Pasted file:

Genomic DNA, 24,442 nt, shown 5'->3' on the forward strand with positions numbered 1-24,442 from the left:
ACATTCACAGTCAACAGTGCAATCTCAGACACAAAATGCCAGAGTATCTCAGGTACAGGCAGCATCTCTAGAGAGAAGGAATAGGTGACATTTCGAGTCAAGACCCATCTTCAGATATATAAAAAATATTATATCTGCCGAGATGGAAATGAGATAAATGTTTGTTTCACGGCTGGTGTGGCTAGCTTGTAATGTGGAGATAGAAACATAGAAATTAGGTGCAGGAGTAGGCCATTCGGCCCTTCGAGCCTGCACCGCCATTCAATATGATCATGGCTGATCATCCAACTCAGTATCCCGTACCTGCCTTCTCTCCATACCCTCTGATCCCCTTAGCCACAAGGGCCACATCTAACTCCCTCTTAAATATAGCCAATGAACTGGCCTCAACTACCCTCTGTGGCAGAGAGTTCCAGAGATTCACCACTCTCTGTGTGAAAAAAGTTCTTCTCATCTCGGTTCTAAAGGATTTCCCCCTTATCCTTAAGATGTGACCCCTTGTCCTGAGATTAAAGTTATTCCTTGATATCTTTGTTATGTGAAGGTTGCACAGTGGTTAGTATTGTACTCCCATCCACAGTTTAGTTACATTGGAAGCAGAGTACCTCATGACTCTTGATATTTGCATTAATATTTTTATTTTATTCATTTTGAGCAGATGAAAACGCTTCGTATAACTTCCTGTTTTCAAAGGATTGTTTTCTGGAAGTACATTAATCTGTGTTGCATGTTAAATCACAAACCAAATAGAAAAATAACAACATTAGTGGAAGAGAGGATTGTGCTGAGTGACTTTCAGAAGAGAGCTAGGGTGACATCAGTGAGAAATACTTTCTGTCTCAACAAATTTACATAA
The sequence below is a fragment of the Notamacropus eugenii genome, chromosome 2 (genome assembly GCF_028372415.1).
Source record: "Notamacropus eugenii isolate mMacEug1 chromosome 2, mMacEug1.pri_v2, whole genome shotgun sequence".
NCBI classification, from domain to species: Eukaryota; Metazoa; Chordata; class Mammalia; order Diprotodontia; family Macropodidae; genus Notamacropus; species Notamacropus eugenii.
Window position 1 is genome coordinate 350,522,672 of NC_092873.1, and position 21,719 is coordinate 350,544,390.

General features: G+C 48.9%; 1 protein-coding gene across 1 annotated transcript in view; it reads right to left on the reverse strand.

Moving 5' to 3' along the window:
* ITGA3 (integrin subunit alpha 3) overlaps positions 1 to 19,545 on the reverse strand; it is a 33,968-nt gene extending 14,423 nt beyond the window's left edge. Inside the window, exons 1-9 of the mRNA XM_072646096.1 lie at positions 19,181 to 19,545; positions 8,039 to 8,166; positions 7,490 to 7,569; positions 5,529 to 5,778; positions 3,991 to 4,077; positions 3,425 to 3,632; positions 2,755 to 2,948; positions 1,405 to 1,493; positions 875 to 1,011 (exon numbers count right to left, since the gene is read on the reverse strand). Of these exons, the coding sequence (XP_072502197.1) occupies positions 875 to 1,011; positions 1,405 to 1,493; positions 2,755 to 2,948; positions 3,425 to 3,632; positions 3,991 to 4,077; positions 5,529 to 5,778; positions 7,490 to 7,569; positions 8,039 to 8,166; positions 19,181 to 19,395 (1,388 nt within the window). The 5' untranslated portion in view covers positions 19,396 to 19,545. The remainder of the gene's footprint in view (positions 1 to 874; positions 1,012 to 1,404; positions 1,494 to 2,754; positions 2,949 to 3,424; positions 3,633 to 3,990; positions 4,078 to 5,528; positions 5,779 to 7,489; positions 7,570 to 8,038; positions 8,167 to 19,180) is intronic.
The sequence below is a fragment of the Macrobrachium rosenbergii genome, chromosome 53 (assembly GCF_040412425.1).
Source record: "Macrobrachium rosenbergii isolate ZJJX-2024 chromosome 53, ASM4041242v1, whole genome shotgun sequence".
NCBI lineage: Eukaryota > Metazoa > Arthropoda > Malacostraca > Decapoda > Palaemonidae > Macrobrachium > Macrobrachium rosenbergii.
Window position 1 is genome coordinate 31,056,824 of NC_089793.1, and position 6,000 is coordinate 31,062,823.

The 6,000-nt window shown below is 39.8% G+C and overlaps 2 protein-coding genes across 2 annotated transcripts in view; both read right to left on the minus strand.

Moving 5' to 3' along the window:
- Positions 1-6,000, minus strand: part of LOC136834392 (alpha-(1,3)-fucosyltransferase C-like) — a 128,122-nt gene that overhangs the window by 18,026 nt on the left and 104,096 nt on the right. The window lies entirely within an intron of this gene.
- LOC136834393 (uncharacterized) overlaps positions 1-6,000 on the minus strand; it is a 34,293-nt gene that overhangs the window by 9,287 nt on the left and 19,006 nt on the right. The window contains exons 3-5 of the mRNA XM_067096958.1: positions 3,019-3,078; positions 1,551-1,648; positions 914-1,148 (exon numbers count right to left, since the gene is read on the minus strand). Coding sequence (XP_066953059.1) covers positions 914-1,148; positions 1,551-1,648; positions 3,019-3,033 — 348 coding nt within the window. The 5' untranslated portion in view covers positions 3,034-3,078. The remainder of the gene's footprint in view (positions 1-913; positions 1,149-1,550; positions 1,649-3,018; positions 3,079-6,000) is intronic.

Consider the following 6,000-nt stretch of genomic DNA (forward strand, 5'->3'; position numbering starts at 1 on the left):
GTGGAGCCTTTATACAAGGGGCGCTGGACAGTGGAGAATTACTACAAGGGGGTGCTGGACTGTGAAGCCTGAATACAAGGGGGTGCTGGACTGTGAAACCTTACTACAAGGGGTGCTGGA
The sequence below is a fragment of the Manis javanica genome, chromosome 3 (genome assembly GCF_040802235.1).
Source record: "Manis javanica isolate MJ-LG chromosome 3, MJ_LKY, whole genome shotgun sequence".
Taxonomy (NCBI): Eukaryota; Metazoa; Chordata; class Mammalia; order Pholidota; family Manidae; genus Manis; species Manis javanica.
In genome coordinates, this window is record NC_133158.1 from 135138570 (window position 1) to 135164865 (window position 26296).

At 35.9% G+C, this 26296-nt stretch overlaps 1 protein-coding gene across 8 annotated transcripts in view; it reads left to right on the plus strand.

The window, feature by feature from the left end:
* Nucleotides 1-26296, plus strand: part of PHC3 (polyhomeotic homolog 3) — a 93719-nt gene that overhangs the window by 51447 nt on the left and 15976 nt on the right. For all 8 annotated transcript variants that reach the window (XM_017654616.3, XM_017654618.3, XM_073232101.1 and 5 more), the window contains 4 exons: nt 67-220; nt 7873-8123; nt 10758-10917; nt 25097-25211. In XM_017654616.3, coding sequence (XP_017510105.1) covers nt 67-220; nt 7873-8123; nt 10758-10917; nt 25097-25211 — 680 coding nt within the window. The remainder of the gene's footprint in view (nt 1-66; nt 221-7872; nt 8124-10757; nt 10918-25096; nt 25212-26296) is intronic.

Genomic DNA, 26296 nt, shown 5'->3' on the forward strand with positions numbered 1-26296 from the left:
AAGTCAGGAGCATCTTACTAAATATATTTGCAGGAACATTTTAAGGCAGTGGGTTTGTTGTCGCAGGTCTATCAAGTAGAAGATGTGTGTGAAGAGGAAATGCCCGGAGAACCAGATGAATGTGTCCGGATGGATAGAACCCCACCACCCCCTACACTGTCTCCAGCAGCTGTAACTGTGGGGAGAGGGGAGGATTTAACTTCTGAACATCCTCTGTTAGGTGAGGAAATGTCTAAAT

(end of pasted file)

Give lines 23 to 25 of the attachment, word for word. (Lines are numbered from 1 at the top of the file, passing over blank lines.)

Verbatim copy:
In genome coordinates, this window is record NC_133158.1 from 135138570 (window position 1) to 135164865 (window position 26296).

At 35.9% G+C, this 26296-nt stretch overlaps 1 protein-coding gene across 8 annotated transcripts in view; it reads left to right on the plus strand.

The window, feature by feature from the left end: